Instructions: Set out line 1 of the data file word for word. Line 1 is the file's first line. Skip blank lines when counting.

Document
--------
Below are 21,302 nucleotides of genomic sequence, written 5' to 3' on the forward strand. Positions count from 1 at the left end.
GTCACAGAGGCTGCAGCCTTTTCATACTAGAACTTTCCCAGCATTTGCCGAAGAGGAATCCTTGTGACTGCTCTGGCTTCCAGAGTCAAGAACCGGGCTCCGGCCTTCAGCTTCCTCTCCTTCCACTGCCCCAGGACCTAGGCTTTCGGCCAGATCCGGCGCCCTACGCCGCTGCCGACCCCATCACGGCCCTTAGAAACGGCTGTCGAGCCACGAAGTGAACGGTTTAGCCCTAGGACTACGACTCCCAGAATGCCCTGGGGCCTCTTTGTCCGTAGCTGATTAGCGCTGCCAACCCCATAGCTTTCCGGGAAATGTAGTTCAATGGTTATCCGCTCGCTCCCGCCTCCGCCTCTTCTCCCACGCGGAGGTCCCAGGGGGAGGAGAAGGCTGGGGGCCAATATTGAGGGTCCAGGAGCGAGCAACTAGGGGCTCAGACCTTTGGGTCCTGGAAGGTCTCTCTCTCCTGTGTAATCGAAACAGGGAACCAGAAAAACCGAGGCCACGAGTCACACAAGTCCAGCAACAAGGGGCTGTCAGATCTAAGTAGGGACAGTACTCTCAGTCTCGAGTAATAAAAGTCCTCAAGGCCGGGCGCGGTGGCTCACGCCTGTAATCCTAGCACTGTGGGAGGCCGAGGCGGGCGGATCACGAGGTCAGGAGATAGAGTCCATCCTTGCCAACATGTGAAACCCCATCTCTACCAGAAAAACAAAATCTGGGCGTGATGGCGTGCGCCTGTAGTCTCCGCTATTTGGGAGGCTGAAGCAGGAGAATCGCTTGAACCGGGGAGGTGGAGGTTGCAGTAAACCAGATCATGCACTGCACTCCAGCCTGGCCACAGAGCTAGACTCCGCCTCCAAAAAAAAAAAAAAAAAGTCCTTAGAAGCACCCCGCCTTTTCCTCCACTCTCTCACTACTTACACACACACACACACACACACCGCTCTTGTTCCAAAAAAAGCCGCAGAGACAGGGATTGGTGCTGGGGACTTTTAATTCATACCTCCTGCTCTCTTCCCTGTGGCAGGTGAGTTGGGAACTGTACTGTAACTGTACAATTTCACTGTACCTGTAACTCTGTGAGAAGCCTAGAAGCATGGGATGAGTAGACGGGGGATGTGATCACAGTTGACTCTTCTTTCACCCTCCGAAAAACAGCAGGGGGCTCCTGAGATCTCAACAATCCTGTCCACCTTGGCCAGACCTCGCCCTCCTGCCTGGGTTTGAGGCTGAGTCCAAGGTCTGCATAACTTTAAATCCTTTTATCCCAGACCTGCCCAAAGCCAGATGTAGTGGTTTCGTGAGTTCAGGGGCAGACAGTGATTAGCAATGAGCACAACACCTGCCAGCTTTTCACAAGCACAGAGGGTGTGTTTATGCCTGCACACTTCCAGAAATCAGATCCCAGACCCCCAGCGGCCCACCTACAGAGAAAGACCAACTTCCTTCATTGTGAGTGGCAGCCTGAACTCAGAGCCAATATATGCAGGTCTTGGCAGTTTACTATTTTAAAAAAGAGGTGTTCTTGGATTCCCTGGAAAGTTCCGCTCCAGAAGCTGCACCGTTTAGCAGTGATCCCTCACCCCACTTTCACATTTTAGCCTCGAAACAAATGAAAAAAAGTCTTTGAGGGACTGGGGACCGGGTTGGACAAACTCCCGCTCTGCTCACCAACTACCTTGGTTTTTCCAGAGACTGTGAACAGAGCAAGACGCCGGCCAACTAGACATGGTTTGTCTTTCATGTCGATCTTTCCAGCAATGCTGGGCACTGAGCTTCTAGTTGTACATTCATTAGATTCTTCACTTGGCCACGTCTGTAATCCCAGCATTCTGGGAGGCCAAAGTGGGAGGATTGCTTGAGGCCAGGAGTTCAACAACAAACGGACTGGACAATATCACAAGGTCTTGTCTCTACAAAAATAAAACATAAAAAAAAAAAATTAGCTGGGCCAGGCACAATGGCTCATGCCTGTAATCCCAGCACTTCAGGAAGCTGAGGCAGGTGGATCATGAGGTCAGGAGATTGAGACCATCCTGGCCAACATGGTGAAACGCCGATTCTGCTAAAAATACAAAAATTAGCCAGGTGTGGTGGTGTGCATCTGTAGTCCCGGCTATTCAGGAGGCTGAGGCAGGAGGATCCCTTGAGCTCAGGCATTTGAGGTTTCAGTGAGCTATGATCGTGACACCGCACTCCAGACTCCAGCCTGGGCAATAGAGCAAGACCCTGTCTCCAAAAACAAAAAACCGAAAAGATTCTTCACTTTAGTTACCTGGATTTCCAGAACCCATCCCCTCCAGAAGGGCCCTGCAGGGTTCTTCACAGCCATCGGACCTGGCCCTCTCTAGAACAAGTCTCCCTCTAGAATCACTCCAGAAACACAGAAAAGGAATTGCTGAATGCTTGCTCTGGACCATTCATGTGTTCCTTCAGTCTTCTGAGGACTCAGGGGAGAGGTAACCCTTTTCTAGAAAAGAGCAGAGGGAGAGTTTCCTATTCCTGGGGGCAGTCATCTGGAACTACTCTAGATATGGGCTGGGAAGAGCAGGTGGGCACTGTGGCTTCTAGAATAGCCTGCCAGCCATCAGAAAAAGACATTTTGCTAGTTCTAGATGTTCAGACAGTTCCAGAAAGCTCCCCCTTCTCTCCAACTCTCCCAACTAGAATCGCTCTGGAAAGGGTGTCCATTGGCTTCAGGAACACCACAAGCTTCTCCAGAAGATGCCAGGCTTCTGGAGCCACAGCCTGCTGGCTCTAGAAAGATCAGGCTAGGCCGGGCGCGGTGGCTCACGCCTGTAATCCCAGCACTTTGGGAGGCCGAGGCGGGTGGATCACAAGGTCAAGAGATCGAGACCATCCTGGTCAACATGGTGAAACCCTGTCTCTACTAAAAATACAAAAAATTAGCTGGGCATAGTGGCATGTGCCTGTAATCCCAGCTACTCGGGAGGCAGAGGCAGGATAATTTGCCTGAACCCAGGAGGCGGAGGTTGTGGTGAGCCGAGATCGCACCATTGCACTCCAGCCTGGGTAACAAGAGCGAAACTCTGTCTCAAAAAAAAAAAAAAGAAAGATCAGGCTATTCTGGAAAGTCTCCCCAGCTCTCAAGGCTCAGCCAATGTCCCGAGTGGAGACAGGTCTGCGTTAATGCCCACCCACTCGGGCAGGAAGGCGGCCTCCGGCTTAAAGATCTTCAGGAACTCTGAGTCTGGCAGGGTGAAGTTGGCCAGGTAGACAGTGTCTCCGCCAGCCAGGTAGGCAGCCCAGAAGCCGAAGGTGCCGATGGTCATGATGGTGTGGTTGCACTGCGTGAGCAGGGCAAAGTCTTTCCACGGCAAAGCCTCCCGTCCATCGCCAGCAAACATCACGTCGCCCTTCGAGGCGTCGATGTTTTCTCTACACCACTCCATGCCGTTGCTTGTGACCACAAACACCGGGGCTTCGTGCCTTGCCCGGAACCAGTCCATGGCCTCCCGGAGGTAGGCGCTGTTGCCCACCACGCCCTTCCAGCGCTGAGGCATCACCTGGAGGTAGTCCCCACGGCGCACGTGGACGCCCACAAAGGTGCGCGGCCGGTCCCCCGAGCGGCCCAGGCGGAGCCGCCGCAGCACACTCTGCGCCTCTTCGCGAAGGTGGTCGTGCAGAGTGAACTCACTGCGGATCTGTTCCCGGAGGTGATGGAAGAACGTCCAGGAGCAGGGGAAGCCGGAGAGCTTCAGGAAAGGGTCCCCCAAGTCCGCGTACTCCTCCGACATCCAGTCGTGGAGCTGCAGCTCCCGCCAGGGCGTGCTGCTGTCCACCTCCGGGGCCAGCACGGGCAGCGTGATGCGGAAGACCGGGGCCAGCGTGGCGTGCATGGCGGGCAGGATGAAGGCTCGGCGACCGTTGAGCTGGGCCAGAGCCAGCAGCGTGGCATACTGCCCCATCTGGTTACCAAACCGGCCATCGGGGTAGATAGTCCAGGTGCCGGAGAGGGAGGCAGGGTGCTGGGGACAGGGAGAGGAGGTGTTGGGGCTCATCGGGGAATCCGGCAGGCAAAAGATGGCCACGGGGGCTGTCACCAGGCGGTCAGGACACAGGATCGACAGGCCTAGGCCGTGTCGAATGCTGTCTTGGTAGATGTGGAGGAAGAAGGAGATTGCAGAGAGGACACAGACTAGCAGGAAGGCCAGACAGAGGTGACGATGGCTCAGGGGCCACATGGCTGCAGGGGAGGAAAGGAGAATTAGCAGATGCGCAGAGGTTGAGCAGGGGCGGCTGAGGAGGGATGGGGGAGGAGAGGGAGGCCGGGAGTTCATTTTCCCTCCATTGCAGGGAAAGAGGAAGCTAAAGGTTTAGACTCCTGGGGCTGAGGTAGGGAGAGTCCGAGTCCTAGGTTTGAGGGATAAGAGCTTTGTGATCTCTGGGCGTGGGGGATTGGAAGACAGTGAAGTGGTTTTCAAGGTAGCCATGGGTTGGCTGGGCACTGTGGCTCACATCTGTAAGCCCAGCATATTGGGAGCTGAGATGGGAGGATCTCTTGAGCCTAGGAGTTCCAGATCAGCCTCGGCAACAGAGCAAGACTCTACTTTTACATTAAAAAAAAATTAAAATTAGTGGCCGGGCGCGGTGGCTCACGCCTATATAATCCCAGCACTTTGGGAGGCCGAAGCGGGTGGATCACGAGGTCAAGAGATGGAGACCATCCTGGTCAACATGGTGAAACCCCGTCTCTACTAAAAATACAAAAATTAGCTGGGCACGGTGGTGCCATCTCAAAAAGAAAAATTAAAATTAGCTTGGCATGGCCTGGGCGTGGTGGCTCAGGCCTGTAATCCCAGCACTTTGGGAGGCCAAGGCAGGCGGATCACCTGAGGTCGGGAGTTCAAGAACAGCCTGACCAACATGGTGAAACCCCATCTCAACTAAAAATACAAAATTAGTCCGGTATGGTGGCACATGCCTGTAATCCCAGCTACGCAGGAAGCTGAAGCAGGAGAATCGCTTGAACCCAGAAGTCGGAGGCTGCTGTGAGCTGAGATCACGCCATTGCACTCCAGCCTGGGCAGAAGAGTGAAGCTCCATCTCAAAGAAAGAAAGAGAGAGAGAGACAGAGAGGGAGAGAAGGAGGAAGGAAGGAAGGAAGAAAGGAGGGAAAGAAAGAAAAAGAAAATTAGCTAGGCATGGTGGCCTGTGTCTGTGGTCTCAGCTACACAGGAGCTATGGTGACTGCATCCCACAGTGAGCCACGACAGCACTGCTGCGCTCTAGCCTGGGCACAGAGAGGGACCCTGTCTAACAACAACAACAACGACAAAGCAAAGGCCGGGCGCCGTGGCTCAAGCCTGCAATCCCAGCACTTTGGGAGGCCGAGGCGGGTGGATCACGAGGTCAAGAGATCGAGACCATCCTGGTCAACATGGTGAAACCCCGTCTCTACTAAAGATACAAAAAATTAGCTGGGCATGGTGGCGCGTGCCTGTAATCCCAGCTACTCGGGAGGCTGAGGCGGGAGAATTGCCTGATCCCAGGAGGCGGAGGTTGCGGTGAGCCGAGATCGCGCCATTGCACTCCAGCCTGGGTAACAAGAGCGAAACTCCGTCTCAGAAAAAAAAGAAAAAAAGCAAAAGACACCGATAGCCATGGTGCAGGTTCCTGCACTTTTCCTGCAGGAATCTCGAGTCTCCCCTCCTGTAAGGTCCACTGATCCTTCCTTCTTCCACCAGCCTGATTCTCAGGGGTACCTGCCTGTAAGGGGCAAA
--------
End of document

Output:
Below are 21,302 nucleotides of genomic sequence, written 5' to 3' on the forward strand. Positions count from 1 at the left end.